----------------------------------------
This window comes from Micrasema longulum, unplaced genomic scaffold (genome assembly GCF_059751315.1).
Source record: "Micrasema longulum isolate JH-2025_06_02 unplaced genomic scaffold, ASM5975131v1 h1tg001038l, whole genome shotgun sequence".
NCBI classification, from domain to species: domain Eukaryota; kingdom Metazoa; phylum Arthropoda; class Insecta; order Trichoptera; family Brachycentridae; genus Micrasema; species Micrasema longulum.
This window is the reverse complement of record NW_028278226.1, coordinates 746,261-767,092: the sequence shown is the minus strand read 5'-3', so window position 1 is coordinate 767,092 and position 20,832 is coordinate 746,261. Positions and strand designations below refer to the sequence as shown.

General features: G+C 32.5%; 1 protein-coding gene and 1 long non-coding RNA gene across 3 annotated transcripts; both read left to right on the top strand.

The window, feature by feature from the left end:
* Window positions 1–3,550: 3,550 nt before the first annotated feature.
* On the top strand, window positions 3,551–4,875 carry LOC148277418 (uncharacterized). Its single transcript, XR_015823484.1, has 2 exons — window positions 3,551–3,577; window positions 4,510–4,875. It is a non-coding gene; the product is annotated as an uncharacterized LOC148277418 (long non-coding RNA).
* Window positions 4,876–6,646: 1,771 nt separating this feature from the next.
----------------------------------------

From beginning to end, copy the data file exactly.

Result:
This window comes from Micrasema longulum, unplaced genomic scaffold (genome assembly GCF_059751315.1).
Source record: "Micrasema longulum isolate JH-2025_06_02 unplaced genomic scaffold, ASM5975131v1 h1tg001038l, whole genome shotgun sequence".
NCBI classification, from domain to species: domain Eukaryota; kingdom Metazoa; phylum Arthropoda; class Insecta; order Trichoptera; family Brachycentridae; genus Micrasema; species Micrasema longulum.
This window is the reverse complement of record NW_028278226.1, coordinates 746,261-767,092: the sequence shown is the minus strand read 5'-3', so window position 1 is coordinate 767,092 and position 20,832 is coordinate 746,261. Positions and strand designations below refer to the sequence as shown.

General features: G+C 32.5%; 1 protein-coding gene and 1 long non-coding RNA gene across 3 annotated transcripts; both read left to right on the top strand.

The window, feature by feature from the left end:
* Window positions 1–3,550: 3,550 nt before the first annotated feature.
* On the top strand, window positions 3,551–4,875 carry LOC148277418 (uncharacterized). Its single transcript, XR_015823484.1, has 2 exons — window positions 3,551–3,577; window positions 4,510–4,875. It is a non-coding gene; the product is annotated as an uncharacterized LOC148277418 (long non-coding RNA).
* Window positions 4,876–6,646: 1,771 nt separating this feature from the next.